Amazon domesticity

The evidence for this radical rethink has been stacking up for some time. Archaeologists have uncovered dense urban centres that would have been home to up to 10,000 inhabitants along riverbanks, with fields and cultivated orchards of Brazil nuts, palm and fruit trees stretching for tens of kilometres. Remote sensing has revealed extensive earthworks, including cities, causeways, canals, graveyards and huge areas of ridged fields that kept crops like manioc, maize and squash clear of floods and frosts.

Meanwhile, agriculturalists have discovered that many forest soils have been mulched and composted with waste. These fertile “dark earths”, or terra preta, may cover 150,000 square kilometres, much of it now reclaimed by rainforests. Before the arrival of Europeans, the region’s population may have reached 50 million.

The remains date back 3000 years or more, say the authors, who include geographer William Denevan of the University of Wisconsin-Madison, and anthropologist Michael Heckenberger of the University of Florida at Gainesville – both pioneers of the idea that the Amazon has long been modified by humans.

Not everyone agrees. Dolores Piperno of the Smithsonian Tropical Research Institute in Panama recently argued that “recent investigations of soils in parts of the western Amazon… found little vegetation disturbance.”
SOTT Comment: The Smithsonian is notorious for covering up true history.

Clement and his co-authors agree that “the idea of a domesticated Amazonia… contrasts strongly with reports of empty forests, which continue to captivate scientific and popular media”.

But the idea of a domesticated Amazon complements research in other rainforest regions, including the Congo basin and South-East Asia, that also suggest that much of what seems pristine is actually regrowth after dense human occupation. Erle Ellis of the University of Maryland, Baltimore, says such evidence suggests that we should be dating the start of the Anthropocene – the era of human domination of the planet – to thousands of years ago rather than in the middle of 20th century.

Journal reference: Proceedings of the Royal Society B, DOI: 10.1098/rspb.2015.0813
SOTT Comment: Well now, doesn’t that throw a few spanners in a few ‘settled sciences’?

If what they’re saying is hitting the mark, the Amazon is actually an overgrown graveyard, and not some conservationist cudgel to beat Latin American governments over the head with.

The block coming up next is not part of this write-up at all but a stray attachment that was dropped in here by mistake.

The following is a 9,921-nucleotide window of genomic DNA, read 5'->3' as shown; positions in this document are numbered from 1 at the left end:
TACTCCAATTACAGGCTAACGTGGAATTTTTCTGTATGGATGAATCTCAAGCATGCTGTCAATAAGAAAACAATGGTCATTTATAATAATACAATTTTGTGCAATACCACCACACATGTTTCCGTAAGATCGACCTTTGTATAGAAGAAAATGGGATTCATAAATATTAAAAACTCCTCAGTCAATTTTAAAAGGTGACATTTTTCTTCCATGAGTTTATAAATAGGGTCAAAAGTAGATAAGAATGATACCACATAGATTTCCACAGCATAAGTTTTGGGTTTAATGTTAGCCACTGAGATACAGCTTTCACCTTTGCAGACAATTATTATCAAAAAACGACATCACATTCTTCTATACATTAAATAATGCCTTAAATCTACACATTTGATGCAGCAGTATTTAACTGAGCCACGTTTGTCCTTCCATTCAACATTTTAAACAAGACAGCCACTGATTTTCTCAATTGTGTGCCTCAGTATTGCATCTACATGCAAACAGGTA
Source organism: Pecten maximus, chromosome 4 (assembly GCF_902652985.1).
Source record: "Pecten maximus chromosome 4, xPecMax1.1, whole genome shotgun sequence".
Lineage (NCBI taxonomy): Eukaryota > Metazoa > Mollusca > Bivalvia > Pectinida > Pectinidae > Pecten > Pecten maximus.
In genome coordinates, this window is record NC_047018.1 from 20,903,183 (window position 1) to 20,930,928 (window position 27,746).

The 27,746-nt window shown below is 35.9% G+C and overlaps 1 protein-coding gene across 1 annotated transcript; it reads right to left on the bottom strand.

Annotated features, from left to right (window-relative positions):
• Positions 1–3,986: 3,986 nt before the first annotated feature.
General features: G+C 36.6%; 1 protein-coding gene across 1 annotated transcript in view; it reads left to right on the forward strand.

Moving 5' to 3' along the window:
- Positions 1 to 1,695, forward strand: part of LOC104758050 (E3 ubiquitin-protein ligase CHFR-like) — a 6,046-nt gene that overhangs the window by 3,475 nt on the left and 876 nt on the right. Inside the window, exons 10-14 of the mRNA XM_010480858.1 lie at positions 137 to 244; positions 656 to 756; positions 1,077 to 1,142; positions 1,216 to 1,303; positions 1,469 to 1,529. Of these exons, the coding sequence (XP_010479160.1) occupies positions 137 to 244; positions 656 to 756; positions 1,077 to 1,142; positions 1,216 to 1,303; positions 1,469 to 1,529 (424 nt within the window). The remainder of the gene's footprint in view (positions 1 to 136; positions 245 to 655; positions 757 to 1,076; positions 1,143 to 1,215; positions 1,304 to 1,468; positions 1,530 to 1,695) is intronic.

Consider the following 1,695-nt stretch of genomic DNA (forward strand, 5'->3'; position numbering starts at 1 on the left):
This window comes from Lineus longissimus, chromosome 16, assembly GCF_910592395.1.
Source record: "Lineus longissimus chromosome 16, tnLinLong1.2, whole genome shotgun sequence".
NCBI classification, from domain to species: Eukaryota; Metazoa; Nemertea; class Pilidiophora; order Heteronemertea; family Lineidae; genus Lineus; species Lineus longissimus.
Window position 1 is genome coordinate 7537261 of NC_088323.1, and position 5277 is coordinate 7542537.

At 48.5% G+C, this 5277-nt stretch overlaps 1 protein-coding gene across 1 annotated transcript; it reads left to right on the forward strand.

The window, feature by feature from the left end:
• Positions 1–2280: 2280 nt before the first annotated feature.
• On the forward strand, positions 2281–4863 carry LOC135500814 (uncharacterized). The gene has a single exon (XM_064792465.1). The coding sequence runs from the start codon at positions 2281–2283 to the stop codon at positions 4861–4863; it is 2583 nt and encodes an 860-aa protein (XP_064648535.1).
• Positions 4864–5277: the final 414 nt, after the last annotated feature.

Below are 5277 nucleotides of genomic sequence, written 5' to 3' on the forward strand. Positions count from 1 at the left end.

If they want to clear the land for development, LET THEM! It’s not as if Europeans, in their mania for ‘doing stuff’, didn’t fell almost every tree from Virginia to the Rockies.

Finally, newsflash to global warmists, eco-warriors, and carbon financializers: this planet has seen (and shaken off) COUNTLESS civilizations before ours…

Science, Inventions & Techology / Cell Tower Tech Sounds The Alarm on 5G
« on: August 16, 2019, 06:21:30 AM »

August 13, 2019

Phillip Schneider, Staff Writer
Waking Times

Almost nothing demonstrates the hubris of government and corporations more clearly than the 5G rollout, or what President Trump calls “a race we must win.”

The dangers of 5G are vast and overwhelming as our privacy, health, and liberties are all at risk as a result of 5th generation technology. As our government touts its economic benefits, doctors, scientists, and even meteorologists around the world are sounding the alarm about the implications of the technology.

But recently, a cell tower installer, or “tower climber” as he calls himself, began speaking out about the danger that 5G poses to our health.

His video has gone relatively viral since it was posted in mid-June and he has since followed up with a few others talking about 5G. In his own words, he explains how dangerous installing 4G technology has been.

Doom Psychology & Philosophy / Re: 🗡️ Suicide Epidemic
« on: August 16, 2019, 06:19:04 AM »
These prisons are full of lower based energies. A good smudging would clear the air  :icon_sunny:

« on: August 16, 2019, 06:15:18 AM »

August 14, 2019

Dr. M Storoni MD PhD, Uplift
Waking Times

There are two functional parts of the brain that play a key role in stress. These serve the functions of emotion and cognitive function. So I am calling them the ’emotional’ brain (amygdala and its connections and medial forebrain structures including the medial prefrontal cortex) and the ‘logical’ brain (the dorsolateral prefrontal cortex, other parts of the prefrontal cortex, parts of the cingulate cortex and parts of the hippocampus).

The emotional brain is able to initiate a ‘stress response’ via the sympathetic nervous system which culminates in adrenaline and cortisol racing through our circulation.The logical brain is always trying to ‘turn-off’ this stress response and it is also trying to restrain the emotional brain. The stronger our logical brain, the better it becomes at doing these two things. When the stress response is ‘turned off’, our parasympathetic nervous system signal is ‘turned on’. This signal ‘relaxes’ the body. So a strong logical brain goes hand in hand with relaxation.

The stress response and ‘relaxing’ signals travel through the body along a particular route and parts of this route have little ‘switches’ which we can physically manipulate to turn the signals on or off. The neck is an example of where such switches are located (by the carotid arteries).
Training the stress circuit

Yoga is training this entire stress circuit at two levels. First, every time we are ‘holding’ a posture, staying very still to concentrate or trying to balance, our logical brain is being activated. When we are bending forwards, our ‘relaxation’ signal is being turned on through the ‘switches’ in the neck. So bending forwards and concentrating at the same time is triggering both the logical brain and the relaxation signal at the same time.

Bending backwards triggers the stress response signal through the switches in our neck. Contracting a muscle also triggers the stress response signal. So, when we bend backwards and contract our muscles while still having to stay still and concentrate on balancing, our logical brain is given an extra challenge. It has to overcome the stress response signal being triggered in these two ways before we can be still and concentrate during a posture. This ‘extra’ resistance the logical brain is having to work against, ‘trains’ it like a muscle.